Whitehorse is the place to go if you want to climb slabs. Some of the harder climbs as you travel left along the cliff are not slabs (Inferno and Pathfinder) but they still offer some unique climbing.
Whitehorse is a great place to climb when it is not too hot. In the summer, it is impossible to be in shade on many of the climbs and sudden thunder showers in the afternoon (if it is unbearably hot it often hits about 2pm) can force a very wet retreat. This is a good place to have a plan for retreat at each of the belays.
Though bolted, the bolts are very far apart and gear placement is slim. There are some climbs that offer several pitches of low grade climbing. Sea of Holes and the Dike Route are among our favorites in this category. Standard and Sliding Board will get very busy so an early or late start can be advantageous.
The Dike Route (5.6)
The Dike Route is interesting because as the name implies, it follows a dike that runs up the face of Whitehorse. The first few pitches are relatively simple and straight forward. The dike offers many tiny steps to climb up rather than frictional slabs like the other climbs in the area. There are parts of the route where plants grow out of the dike and you need to climb the face around them.
There are belay/rappel stations in the dike and the belays are pretty comfortable, and it is easy to find the beginning of the route because of the obvious feature. The first two pitches are 5.2. You can rappel after any of the pitches.
Sea of Holes (5.7-)
Out of all of the slab climbing on Whitehorse, Sea of Holes stands out as interesting simply because of the holes along the route. The holes are erosion pockets ("mariolitic" pockets) and often are good for Lowe Tri-cams or small slung hexes. Like many climbs on Whitehorse, the lead is run out, but the climbing is not too difficult.
Most people only do the first few pitches before they rap off via the fixed anchors along the cliff.
Hotter than Hell / Inferno 5.8/5.9
This is a popular link of two climbs on the South Buttress of Whitehorse. Hotter than Hell is a 5.8, but the first pitch is a 5.7 with marginal though adequate protection, and then there is a very short 5.4 to get to the ledge where the two 5.8 cracks begin. Inferno is two pitches: 5.6 and 5.9, which deposit you on the ledge where the 5.8 cracks of Hotter than Hell begin. Climbing Inferno then the final 5.8 cracks of Hotter than Hell makes for an outstanding climb. The construction of the belay anchors are straightforward.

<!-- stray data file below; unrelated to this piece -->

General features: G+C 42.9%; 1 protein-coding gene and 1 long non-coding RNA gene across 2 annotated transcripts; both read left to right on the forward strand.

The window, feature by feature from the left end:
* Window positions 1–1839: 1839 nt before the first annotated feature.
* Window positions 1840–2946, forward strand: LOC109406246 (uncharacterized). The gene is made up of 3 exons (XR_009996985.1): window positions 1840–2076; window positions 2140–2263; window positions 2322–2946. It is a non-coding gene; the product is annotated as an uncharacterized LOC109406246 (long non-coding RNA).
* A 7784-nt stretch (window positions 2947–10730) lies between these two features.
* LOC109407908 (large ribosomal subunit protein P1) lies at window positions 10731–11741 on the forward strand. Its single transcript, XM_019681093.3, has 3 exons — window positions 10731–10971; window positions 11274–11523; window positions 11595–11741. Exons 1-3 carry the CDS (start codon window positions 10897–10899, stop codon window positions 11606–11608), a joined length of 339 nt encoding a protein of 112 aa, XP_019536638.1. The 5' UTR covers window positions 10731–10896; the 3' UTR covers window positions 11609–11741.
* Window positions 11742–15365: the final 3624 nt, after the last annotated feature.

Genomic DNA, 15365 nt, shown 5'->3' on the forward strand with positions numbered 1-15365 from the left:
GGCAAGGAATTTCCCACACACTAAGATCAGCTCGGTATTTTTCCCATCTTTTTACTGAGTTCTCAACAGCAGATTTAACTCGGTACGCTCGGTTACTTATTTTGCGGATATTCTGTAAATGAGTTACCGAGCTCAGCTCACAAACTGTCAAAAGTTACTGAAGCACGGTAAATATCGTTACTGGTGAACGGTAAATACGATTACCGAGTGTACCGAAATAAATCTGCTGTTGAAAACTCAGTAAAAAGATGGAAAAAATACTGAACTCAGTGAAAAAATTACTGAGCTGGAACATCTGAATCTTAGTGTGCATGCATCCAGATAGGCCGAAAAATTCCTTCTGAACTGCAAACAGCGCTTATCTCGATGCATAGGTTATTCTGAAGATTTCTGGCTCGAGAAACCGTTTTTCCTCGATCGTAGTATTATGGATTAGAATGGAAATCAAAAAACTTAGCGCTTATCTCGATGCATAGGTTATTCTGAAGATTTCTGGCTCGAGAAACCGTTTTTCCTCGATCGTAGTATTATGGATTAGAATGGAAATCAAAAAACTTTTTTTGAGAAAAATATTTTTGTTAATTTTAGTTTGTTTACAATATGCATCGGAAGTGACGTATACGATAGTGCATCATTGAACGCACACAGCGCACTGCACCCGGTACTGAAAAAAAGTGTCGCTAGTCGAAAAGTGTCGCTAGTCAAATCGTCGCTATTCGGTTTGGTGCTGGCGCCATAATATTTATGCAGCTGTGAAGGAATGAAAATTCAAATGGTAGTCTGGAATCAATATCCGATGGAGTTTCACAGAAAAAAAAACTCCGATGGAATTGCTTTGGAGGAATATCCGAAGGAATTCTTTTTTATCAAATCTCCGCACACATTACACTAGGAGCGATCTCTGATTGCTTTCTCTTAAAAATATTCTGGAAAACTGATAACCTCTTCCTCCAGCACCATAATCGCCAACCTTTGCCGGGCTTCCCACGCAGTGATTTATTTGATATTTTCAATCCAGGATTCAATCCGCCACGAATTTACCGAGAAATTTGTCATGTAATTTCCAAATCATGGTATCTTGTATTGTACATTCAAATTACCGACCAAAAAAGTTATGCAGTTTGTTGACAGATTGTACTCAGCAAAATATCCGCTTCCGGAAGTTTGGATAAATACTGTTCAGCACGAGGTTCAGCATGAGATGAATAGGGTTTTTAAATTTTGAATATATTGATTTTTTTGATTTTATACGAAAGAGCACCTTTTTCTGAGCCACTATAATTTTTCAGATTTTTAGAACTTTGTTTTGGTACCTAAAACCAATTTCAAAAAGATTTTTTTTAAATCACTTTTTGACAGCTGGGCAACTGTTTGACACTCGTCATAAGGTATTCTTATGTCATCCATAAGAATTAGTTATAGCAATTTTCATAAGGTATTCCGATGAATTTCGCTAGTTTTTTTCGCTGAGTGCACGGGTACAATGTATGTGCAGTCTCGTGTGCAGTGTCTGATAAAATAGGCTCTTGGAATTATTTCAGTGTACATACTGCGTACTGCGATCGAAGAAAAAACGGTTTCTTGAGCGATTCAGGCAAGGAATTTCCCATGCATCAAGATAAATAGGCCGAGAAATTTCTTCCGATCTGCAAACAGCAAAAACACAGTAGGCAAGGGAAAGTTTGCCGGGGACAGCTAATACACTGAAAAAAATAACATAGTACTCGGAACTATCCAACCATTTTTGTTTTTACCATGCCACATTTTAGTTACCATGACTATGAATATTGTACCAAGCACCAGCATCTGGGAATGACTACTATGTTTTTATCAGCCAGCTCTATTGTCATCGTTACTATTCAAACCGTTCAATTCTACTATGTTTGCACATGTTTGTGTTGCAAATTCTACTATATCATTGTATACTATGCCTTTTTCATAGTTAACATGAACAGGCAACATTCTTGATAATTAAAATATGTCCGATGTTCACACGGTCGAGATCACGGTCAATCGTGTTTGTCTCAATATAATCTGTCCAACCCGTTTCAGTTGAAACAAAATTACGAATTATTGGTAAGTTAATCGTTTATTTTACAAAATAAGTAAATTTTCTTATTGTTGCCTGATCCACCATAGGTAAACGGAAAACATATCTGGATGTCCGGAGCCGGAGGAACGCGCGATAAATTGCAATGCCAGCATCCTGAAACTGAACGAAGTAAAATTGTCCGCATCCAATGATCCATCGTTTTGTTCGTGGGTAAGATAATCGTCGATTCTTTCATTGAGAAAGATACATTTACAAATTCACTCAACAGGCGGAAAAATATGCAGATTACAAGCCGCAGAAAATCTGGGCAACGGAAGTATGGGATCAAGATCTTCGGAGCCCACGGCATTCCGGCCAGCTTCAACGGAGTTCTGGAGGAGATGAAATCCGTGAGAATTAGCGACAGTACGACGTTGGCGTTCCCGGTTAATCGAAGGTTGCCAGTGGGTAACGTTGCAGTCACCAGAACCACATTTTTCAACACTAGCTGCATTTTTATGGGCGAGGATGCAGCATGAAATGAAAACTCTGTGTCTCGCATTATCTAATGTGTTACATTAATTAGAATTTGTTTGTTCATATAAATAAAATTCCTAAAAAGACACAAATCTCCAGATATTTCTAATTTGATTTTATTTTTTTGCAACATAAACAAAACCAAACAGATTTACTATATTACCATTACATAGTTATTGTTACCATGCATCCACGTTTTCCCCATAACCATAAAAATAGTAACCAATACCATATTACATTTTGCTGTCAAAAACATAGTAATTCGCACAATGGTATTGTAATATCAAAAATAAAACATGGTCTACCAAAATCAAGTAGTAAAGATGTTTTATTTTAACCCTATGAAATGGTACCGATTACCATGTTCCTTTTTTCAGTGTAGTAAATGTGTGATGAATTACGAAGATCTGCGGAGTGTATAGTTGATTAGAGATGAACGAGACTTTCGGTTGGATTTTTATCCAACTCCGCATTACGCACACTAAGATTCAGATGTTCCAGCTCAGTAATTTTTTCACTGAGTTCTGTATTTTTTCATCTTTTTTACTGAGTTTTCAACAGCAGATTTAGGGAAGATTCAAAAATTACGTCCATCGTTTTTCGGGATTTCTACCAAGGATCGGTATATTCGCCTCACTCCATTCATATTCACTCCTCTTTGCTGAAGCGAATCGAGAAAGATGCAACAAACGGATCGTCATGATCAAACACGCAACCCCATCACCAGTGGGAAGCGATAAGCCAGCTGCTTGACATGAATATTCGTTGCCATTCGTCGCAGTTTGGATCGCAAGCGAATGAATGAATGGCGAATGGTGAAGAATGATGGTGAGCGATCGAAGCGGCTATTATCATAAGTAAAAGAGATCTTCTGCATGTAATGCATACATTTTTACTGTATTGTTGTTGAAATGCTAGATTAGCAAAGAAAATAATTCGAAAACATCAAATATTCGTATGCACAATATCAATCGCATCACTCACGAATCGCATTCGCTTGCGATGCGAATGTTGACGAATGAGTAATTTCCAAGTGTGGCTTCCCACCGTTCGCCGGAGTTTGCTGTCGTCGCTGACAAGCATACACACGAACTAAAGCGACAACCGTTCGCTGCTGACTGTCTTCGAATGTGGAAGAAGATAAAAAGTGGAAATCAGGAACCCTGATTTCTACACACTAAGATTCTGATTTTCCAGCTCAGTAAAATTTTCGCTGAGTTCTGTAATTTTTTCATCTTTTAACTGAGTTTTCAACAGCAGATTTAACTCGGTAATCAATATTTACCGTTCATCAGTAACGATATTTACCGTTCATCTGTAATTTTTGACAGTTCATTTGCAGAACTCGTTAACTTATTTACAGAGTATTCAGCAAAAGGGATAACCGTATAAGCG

Inferno begins with a solid 5.6, and ends at a very comfortable belay ledge with a couple of stout trees. After a blocky start off the ledge, you are deposited on the face of the 5.9 face. This begins a fairly long and thin right traverse. At the end of the traverse the climb angles back left and up, following bolts to a sort of notch. There are a few cracks in the notch where you can place lots of pro, and then make the moves required to exit the notch (I found this part exciting; note the use of “lots of pro” in the notch).
Easier climbing then brings you the short distance to the aforementioned ledge with another tree belay.
The 5.9 face is thin, and you must keep an eye out for the next bolt. It is well protected, though there is significant distance between the bolts and you don’t want to pass one or go off in the wrong direction. The climb is conveniently done with either a single rope or double ropes, though the second may feel better belayed on the initial rightwards traverse if double ropes are employed. If a single rope is used, I find it best to put a double length sling at the bolt at the end of the traverse to cut down on rope drag.
Called "The Squirting Dog" in Handren's guide, this is primarily a link up of other, previously done climbs, although it does include one or two original pitches. It is a recommended climb, as it tries to follow the "best" pitches of the other climbs, and doesn't seem to cross any other lines. Bolts are well placed, protecting the difficult moves, but it is often run out nonetheless.
The 5.9 pitch is protected by a bolt if you are tall enough to reach it. If not, the headwall that makes up this section has a horizontal crack that takes pro very well (I use both). Pro placed in this crack, however, is best slung with double length slings so as to minimize rope drag. (Don't be too concerned with the extended fall if double length slings are used: Whether you sling it short or long you will still hit the same ledge if you fall. With longer sling you'll just roll a bit more after the fall :)
After the 5.9 move is carried out, you will find yourself atop the headwall, with the two belay bolts up a bit and to the left. (They can't be seen right away unless you're positioned just right, but they're not far away. Keep an eye out for them.
Please note this is for reference only based off our visit to the cliff. Do not email requesting instruction.